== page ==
Nag Hammadi Documents

In the late s, the world of biblical scholarship was handed a stunning surprise. A trove of previously unknown papyrus manuscripts discovered near Nag Hammadi in Upper Egypt, dating back to the earliest centuries of Christianity, contained a number of alternative gospels. Some scholars believe that many of the texts may predate the four canonical gospels and express a set of beliefs known as Gnosticism. Part of the reason for this is that Gnostic teachings were secret and most were never committed to writing; what writings did exist were sought out and destroyed by the branch of the Christian church that became dominant. But the Nag Hammadi texts disclosed a combination of Asian mysticism, magic, astrology, and Jewish Kabbalah in a Christian setting. Gnostics believed the widespread myth of the Trickster, a human or animal who, like the serpent in Genesis, tricks humanity out of its rightful enjoyment of the world.

The Nag Hammadi Library

In scholarship, there are some things that are known to be true, some things that are known to be false, some things that are simply unknown whether true or false , and some matters of opinion and speculation that are keenly debated. Who knows? The earliest instance of it in any form, which I personally can find, dates from and is found on Usenet, where it was immediately called into question by another poster, Roger Pearse.

Day Brown wrote August 3, :. This is not even the same century as the one usually credited for the Nag Hammadi Library the fourth century , let alone accurate information regarding the Carbon 14 dating of the Nag Hammadi codices.

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The Nag Hammadi Library, a collection of thirteen ancient codices containing over fifty texts, was discovered in upper Egypt in Examination of the datable papyrus used to thicken the leather bindings, and of the Coptic script, place them c. But scholars sharply disagree about the dating of the original texts. Some of them can hardly be later than c. The contents of the codices were written in Coptic language , though the works were probably all translations from Greek [ citation needed ].

The best-known of these works is probably the Gospel of Thomas , of which the Nag Hammadi codices contain the only complete text. After the discovery it was recognized that fragments of these sayings attributed to Jesus appeared in manuscripts discovered at Oxyrhynchus in , and matching quotations were recognized in other early Christian sources. Subsequently, a 1st or 2nd century date of composition circa 80 AD for the lost Greek originals of the Gospel of Thomas has been proposed, though this is disputed by many if not the majority of biblical matter researchers.

The once buried manuscripts themselves date from the 3rd and 4th centuries.

Nag Hammadi library

The first two lines of the text read, ‘Eugnostos the blessed, to those who are his,’ and the title at the end of the tractate is given as ‘Eugnostos the Blessed. Still, the opening of the version of the text in Codex V 1,,17 , even if it is largely in lacuna, cannot be reconstructed in the same way, and the title at the conclusion of the document is merely ‘Eugnostos.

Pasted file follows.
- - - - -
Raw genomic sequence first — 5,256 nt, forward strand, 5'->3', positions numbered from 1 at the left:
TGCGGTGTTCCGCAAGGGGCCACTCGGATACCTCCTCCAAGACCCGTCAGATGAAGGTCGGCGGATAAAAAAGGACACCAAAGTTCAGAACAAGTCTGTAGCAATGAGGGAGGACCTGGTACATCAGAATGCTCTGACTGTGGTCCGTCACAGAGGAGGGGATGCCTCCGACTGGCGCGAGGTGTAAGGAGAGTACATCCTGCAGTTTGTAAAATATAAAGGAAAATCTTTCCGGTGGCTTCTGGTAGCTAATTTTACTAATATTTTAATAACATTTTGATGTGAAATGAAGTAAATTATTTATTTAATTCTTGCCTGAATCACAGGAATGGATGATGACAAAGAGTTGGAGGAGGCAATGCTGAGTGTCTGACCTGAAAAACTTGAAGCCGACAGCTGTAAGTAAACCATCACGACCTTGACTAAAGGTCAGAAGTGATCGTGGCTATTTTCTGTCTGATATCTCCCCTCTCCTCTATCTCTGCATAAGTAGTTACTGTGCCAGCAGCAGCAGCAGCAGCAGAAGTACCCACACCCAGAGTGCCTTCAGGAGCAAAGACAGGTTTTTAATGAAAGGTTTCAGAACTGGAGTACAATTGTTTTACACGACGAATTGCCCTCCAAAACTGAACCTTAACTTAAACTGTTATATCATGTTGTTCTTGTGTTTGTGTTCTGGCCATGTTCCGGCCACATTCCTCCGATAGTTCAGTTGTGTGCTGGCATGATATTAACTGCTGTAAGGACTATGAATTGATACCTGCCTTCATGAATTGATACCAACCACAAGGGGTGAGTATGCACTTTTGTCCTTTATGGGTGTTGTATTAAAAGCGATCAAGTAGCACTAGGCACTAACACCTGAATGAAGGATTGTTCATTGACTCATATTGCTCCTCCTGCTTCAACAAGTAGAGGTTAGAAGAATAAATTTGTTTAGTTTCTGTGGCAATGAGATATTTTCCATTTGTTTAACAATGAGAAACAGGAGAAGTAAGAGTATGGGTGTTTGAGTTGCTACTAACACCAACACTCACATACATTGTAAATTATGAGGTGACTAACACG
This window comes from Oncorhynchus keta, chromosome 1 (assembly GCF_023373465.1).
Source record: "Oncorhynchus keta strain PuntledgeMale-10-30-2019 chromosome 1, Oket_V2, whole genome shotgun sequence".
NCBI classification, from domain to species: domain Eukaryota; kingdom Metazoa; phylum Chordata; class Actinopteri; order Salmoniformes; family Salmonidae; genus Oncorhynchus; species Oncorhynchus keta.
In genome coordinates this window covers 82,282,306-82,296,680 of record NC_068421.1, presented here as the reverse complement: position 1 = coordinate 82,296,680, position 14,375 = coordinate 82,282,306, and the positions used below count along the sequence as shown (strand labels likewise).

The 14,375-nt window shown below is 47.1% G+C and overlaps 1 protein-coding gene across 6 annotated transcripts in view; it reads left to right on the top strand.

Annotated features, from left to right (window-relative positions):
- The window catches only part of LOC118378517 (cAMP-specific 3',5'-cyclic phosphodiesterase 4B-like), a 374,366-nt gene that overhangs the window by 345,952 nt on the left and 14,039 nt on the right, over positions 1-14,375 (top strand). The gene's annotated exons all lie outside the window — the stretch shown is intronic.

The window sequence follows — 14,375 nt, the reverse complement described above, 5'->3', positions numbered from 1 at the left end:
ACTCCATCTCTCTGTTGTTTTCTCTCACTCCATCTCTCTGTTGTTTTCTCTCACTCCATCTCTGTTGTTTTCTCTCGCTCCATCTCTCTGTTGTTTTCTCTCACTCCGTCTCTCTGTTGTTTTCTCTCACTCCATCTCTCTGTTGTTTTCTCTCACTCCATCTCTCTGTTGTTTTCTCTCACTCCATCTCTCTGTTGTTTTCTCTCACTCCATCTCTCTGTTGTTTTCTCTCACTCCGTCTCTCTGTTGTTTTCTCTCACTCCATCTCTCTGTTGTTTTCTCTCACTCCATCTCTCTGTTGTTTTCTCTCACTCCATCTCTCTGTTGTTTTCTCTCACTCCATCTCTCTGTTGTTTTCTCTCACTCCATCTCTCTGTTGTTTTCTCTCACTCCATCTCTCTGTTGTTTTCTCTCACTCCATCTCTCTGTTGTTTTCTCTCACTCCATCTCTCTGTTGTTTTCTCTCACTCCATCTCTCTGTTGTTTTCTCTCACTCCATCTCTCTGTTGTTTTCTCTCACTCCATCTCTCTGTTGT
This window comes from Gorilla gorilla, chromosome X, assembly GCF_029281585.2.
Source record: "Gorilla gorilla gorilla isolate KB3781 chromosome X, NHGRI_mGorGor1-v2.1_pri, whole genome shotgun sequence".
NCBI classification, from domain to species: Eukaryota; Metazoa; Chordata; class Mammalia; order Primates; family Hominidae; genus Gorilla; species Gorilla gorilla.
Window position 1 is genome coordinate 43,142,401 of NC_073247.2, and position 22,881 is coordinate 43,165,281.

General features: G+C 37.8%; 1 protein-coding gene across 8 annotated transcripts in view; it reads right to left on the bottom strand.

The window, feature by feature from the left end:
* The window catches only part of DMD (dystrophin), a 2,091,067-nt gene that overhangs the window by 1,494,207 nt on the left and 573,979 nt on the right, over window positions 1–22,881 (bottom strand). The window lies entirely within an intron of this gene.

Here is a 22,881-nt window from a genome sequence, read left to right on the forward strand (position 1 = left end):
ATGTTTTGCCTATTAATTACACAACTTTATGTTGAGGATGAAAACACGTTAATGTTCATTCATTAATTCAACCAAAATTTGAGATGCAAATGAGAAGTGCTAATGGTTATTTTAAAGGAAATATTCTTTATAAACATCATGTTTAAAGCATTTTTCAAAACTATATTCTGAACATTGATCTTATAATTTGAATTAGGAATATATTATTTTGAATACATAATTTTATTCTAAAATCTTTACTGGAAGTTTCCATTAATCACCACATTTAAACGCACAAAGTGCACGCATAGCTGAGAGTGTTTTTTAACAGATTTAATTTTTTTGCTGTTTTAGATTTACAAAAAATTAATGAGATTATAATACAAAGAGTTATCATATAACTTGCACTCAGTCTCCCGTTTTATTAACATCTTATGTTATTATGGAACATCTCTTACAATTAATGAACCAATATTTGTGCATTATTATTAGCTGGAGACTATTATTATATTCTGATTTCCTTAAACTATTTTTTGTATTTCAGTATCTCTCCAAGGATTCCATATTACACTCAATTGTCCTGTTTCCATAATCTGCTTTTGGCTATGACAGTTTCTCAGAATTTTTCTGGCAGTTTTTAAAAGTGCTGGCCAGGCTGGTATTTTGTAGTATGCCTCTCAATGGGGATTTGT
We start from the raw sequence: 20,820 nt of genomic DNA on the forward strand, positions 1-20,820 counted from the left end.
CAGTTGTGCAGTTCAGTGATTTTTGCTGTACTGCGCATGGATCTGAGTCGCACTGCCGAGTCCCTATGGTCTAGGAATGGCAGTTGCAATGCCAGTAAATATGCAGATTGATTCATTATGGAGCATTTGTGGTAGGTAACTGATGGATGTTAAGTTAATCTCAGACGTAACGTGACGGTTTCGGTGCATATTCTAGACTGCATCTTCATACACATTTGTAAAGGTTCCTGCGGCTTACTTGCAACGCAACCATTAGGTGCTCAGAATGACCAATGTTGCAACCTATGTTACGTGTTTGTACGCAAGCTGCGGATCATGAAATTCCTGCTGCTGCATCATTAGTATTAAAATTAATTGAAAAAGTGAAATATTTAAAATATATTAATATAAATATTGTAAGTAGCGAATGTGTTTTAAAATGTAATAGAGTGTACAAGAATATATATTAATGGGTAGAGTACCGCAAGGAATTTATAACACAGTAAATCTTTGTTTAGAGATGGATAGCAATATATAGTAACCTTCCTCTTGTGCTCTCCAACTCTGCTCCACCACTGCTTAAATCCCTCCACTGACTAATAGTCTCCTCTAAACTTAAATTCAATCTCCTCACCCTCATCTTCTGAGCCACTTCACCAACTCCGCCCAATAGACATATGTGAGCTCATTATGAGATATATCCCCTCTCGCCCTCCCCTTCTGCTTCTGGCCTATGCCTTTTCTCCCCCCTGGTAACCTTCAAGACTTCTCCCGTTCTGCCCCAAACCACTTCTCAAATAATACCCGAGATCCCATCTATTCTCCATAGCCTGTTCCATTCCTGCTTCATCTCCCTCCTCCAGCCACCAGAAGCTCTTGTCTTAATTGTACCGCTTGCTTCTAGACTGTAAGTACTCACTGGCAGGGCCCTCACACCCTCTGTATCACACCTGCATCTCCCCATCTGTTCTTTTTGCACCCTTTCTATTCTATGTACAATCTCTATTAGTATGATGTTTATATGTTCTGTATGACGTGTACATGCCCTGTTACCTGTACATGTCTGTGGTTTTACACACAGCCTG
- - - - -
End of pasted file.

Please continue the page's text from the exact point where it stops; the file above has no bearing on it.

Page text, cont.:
On this name, Scopello observes, “But who is Eugnostos, and what is the meaning of this name?

Nag Hammadi Library, dating from the 3rd-4th centuries AD, as proof for their. of John in the Nag Hammadi Library does, in fact, contain “Yahweh” (ΙΑΥΕ) as​.

The manuscripts had been buried in a sealed jar. Eleven of the codices were in their original leather covers. This collection of codices in Coptic bindings, called the Nag Hammadi Library , comprised fifty-two mostly Gnostic tractates or treatises, dating from about to about , and documenting a “. The best-known of these works is probably the Gospel of Thomas , of which the Nag Hammadi codices contained the only complete text.

The Nag Hammadi texts were all Coptic translations of works that had been originally written in Greek. This collection of codices represents one of the most extensive collections of early papyrus codices in Coptic bindings. Their language is Coptic, the native language of Egypt as recorded in the third century A. Coptic script is a modification of the Greek alphabet, reflecting the fact that, in its written form, Coptic was essentially the language of Egyptian Christianity, whose early literature including the heterodox Gnostic texts was in large part translated from the Greek.

The Nag Hammadi codices were written and bound in the first half of the fourth century, presumably within a religious community.

The Gnostic Discoveries: The Impact of the Nag Hammadi Library

See E. Pagels, The Gnostic Gospels ; K. Rudolph, Gnosis ; B.

The Nag Hammadi Scriptures, edited by Marvin Meyer, is the most complete, up-​to-date, one-volume, English-language edition of the renowned library of.

This article is no longer being updated. Scholar Elaine Pagels explores these documents and their implications. In December an Arab peasant made an astonishing archeological discovery in Upper Egypt. Rumors obscured the circumstances of this find—perhaps because the discovery was accidental, and its sale on the black market illegal. For years even the identity of the discoverer remained unknown. Originally natural, some of these caves were cut and painted and used as grave sites as early as the sixth dynasty, some 4, years ago.